That will require around £8 billion of investment in infrastructure such as platforms, cables and substations.
The committee said that long-term licences awarded to energy companies so far “appear heavily skewed towards attracting investors rather than securing a good deal for consumers”.
Under the terms of the contracts the companies are guaranteed an RPI inflation linked income for 20 years regardless of how much the infrastructure is used.
The estimated returns of 10-11 per cent on the initial licences “look extremely generous given the limited risks”, the MPs said.
Ministers stand accused of failing to learn lessons from failed Private Finance Initiatives, with the committee warning that costs from the wind farm schemes will now be passed on to taxpayers.
Mrs Hodge, the MP for Barking, described the way the contracts had been awarded as “shocking”.
“[The energy companies] are guaranteed income even if we don’t use the electricity and if the transmission cables fail they can only get fined up to 10 per cent of the total income coming in,” she said.
“It’s like another PFI. If you create such generous terms people would be mad not to get involved in the market.”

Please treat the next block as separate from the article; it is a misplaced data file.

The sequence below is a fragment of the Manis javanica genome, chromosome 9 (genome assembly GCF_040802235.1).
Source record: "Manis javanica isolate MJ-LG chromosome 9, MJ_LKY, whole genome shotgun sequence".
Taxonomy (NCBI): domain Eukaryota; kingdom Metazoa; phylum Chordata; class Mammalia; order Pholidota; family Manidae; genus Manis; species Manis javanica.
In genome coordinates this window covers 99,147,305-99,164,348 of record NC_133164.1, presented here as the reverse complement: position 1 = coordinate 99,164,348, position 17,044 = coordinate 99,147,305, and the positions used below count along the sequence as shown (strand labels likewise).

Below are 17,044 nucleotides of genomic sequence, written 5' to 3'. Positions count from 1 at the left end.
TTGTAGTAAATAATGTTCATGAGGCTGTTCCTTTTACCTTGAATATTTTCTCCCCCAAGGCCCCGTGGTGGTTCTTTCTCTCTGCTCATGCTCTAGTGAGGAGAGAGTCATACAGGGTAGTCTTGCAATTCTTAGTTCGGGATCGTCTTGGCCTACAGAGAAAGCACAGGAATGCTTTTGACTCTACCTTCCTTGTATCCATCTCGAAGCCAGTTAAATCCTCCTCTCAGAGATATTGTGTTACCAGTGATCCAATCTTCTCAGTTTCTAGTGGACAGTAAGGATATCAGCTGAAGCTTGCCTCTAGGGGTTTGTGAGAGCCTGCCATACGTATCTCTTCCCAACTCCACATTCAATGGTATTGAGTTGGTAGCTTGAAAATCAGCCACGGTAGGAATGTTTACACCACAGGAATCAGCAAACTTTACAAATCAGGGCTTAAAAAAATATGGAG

The contracts were awarded to the energy firms in March 2011 but the policy was decided by the last Labour Government, the committee confirmed.
“Not only is it unlikely that this new licensing system for bringing electricity from offshore wind farms onto the national grid will deliver any savings for consumers, it could well lead to higher prices,” Mrs Hodge added.
“Indeed the terms of the transmission licences appear to have been designed almost entirely to attract investors at the expense of securing a good deal for consumers.
“Licensees and their investors are provided with a guaranteed income, increasing annually in line with RPI, for 20 years regardless of the extent to which the assets are used.
“Future payments to licensees are estimated at around £17 billion, and this will ultimately be funded by customers who could well end up paying higher electricity prices.”